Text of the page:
In the present study, MRI LoCE exhibited similar but more variable sensitivity and specificity when compared with MRI extrasinus invasion (64%-87% sensitive and 40%-83% specific for LoCE compared with 87%-100% and 83%-83% for extrasinus invasion). This variability produced a Cohen κ coefficient of 0.16, corresponding to slight agreement between reviewers. This may indicate varying thresholds for identifying LoCE between reviewers, and a review by consensus might help establish standards for LoCE identification. Despite this variability, LoCE was identified in at least 11 of 16 cases of AFIFS and is an MRI finding that should not be ignored.
Limitations of the present study include small sample size, although the case group (AFIFS) is similar in size to other reported series.13,15 Small sample size indicates both the rarity of the disease as well as the difficulty of capturing patients and controls retrospectively, given a lack of specific International Statistical Classification of Diseases and Current Procedural Terminology codes for the diagnosis and treatment of AFIFS. In this study, the ratio of cases to controls was 2.8:1, which is inversely proportional to the incidence of AFIFS in immunocompromised patients. Positive and negative predictive values depend not only on the intrinsic characteristics of the test, but also on the prevalence of the disease state being tested.25 For rare diseases such as AFIFS, PPVs may be artificially increased and NPVs may be artificially decreased.
In addition, inclusion criteria required preoperative MRI, which may have resulted in a selection bias toward more advanced disease. At our institution, CT is generally used as the primary imaging modality, and MRI is reserved for patients with either CT findings or clinical scenario highly concerning for AFIFS. This may partially explain the relatively high mortality rate (31%) compared with other contemporary series.5,8 A selection bias toward more advanced disease may also artificially increase sensitivity because advanced disease could be more clinically apparent on imaging.
Unfortunately, there are no standard criteria for radiographic diagnosis of AFIFS and the clinician must maintain a high index of suspicion. Immunocompromised patients displaying signs and symptoms of sinusitis should undergo radiographic evaluation expeditiously. The present study indicates that MRI should be used as a screening modality for AFIFS because of its higher sensitivity and zero radiation exposure. Computed tomography should be considered as a second-line tool, reserved for surgical planning and intraoperative image guidance.
Radiographic imaging has particular utility in certain clinical situations, such as those in which the clinical signs and symptoms are more suggestive of uncomplicated bacterial or viral rhinosinusitis. In these scenarios, imaging may reveal early signs of AFIFS with subtle infiltration of the facial fat anterior or posterior to the maxillary sinus walls. Radiographic findings of either extrasinus invasion or focal areas of LoCE should prompt an endoscopic evaluation and tissue biopsy to establish the diagnosis of AFIFS.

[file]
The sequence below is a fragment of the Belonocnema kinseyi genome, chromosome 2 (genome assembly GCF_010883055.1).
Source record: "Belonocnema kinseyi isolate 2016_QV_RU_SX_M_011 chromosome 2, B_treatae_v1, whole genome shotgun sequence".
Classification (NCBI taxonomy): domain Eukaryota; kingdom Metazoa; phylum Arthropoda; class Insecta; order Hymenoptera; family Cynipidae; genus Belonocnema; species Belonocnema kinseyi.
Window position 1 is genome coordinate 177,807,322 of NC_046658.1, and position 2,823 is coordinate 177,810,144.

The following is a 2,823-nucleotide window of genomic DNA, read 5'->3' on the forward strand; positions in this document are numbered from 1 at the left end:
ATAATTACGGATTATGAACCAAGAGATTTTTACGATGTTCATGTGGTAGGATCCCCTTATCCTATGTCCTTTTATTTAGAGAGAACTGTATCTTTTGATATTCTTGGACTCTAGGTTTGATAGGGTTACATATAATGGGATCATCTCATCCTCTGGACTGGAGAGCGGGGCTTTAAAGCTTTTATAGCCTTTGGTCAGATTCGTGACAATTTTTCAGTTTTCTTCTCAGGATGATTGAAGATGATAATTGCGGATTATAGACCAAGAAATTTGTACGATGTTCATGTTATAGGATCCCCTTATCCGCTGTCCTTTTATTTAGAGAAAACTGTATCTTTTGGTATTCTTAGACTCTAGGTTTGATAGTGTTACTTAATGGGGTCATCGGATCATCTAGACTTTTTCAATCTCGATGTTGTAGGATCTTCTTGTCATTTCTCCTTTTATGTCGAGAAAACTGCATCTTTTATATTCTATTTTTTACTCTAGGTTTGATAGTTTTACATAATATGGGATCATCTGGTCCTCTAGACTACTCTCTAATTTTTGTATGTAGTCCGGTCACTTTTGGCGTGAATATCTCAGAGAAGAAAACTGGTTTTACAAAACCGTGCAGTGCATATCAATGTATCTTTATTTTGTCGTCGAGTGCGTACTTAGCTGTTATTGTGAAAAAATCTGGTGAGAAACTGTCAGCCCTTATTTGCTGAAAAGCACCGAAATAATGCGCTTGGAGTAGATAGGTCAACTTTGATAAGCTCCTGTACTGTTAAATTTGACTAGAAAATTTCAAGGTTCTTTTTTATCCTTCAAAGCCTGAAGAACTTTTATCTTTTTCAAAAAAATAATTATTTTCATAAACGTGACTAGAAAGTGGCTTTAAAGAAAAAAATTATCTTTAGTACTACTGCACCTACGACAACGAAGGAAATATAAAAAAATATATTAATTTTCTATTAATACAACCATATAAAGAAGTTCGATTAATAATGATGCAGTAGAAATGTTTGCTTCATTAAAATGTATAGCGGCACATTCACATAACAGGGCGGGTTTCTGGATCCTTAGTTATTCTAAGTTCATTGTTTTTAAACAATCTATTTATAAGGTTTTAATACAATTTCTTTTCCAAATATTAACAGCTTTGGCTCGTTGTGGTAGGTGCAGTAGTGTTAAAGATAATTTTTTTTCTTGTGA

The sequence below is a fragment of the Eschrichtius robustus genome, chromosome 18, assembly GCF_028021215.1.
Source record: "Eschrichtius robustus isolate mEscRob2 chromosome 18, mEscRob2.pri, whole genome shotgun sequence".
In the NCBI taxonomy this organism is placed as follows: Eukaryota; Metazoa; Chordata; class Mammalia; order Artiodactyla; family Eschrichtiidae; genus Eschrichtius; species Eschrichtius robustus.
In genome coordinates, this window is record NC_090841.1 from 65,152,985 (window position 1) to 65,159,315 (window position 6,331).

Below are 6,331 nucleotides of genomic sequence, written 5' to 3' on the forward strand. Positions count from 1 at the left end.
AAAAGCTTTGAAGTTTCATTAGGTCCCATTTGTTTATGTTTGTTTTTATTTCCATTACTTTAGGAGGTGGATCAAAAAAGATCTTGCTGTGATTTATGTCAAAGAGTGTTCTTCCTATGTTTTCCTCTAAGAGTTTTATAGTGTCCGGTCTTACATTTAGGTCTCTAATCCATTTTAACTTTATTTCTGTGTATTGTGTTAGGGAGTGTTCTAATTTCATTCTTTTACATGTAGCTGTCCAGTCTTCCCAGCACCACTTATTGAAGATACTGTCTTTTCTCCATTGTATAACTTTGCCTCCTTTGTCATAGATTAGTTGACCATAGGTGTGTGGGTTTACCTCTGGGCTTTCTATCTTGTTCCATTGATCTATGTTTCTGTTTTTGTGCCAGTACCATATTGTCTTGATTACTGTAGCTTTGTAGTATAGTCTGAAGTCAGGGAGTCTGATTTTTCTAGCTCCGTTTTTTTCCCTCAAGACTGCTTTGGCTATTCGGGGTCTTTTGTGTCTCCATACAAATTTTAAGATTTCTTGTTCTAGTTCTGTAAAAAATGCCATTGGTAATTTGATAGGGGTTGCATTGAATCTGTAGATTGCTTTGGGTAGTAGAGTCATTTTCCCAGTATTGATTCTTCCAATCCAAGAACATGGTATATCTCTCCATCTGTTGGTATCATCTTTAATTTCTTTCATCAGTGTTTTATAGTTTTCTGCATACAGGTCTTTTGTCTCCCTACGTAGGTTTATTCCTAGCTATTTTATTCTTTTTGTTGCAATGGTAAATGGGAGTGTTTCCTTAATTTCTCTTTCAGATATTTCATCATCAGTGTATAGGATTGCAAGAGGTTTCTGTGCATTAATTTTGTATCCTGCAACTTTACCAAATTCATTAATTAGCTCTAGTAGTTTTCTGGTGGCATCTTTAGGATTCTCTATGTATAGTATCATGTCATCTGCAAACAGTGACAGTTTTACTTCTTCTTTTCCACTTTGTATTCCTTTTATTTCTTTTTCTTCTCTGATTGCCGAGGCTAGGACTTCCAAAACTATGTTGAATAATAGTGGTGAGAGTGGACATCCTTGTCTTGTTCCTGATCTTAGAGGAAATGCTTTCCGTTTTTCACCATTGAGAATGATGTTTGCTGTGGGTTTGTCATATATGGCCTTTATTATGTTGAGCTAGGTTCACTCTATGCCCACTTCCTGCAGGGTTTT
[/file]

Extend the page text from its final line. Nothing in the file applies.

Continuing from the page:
Correspondence: Christine M. Glastonbury, MBBS, Radiology and Biomedical Imaging, Otolaryngology–Head & Neck Surgery, and Radiation Oncology, University of California, San Francisco, UCSF Box 0628, Room L-358, 505 Parnassus Ave, San Francisco, CA 94143 (Christine.Glastonbury@ucsf.edu).
Submitted for Publication: May 18, 2011; final revision received July 26, 2011; accepted July 27, 2011.
Author Contributions: Dr Glastonbury had full access to all the data in the study and takes responsibility for the integrity of the data and the accuracy of the data analysis. Study concept and design: Groppo, El-Sayed, and Glastonbury. Acquisition of data: Groppo, Aiken, and Glastonbury. Analysis and interpretation of data: Groppo, Aiken, and Glastonbury. Drafting of the manuscript: Groppo and El-Sayed. Critical revision of the manuscript for important intellectual content: Groppo, Aiken, and Glastonbury. Statistical analysis: Groppo. Administrative, technical, and material support: Glastonbury. Study supervision: El-Sayed, Aiken, and Glastonbury.
Financial Disclosure: None reported.
Funding/Support: This work was supported in part by National Institutes of Health/National Center for Research Resources UCSF-CTSI grant number UL1 RR024131.
Disclaimer: The contents of this article are solely the responsibility of the authors and do not necessarily represent the official views of the National Institutes of Health.
Previous Presentation: This work was presented in poster form at the Triological Society Poster Session during the Combined Otolaryngology Spring Meetings (COSM); April 28–May 2, 2010; Las Vegas, Nevada. It received the First Place Sinus-Rhinology Poster Award in the scientific poster competition.
Additional Contributions: Erin Madden, MPH, and John Kornak, PhD, of the University of California, San Francisco, Clinical and Translational Sciences Institute (UCSF CTSI) assisted with statistical analysis.